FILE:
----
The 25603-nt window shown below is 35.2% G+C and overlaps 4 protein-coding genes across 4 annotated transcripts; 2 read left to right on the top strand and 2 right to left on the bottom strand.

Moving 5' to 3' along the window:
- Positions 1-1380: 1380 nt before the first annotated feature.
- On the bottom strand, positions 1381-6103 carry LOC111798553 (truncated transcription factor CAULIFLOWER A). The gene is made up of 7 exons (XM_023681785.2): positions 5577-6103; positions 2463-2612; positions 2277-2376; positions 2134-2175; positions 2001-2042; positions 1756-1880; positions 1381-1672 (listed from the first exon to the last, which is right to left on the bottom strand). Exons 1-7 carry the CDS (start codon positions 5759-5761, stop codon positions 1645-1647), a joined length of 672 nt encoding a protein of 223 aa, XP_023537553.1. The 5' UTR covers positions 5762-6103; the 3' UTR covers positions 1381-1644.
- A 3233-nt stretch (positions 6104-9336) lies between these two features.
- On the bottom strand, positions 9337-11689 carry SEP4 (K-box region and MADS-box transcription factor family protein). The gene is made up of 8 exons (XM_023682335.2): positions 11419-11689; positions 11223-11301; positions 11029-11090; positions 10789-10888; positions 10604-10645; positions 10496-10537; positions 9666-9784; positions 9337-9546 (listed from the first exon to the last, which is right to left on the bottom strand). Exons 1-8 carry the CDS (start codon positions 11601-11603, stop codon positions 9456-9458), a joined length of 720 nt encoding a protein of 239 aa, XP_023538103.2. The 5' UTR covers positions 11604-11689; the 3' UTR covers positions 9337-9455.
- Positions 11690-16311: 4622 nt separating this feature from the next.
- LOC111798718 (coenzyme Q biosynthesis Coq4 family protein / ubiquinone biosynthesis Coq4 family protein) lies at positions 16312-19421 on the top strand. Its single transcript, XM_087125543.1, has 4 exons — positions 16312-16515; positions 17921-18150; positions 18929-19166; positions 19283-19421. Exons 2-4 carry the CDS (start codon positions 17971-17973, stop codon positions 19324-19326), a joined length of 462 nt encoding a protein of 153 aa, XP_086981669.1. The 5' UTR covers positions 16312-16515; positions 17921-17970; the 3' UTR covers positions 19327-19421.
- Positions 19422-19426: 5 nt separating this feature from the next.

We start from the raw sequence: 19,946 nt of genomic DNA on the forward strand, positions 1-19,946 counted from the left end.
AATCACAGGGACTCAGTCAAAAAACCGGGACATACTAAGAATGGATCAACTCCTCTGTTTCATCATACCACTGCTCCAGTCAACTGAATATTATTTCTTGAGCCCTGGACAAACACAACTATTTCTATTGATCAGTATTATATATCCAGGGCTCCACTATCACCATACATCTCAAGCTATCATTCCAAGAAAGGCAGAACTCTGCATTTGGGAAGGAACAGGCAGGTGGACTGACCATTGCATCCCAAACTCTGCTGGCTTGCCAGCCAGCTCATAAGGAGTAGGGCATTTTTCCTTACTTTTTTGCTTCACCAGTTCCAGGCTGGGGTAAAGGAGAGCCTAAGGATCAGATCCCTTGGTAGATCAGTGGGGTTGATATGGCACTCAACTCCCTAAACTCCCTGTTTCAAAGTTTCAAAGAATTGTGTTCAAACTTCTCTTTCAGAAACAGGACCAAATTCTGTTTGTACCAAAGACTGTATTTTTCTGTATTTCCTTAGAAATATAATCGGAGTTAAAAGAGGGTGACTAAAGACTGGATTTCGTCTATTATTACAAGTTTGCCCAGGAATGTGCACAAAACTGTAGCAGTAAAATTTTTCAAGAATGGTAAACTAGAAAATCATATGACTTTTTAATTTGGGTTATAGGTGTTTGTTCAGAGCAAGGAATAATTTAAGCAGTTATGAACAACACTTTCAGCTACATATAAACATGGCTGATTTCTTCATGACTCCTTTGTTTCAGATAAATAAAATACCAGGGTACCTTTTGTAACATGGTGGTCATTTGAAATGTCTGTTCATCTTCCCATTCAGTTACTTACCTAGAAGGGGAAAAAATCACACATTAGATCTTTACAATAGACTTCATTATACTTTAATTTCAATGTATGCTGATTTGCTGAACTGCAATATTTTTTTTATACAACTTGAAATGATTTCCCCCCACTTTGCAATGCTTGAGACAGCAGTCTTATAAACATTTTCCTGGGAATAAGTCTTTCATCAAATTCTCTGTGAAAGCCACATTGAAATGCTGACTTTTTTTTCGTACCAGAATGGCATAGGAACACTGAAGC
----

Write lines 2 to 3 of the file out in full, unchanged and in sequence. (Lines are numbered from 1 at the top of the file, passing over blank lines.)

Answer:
Moving 5' to 3' along the window:
- Positions 1-1380: 1380 nt before the first annotated feature.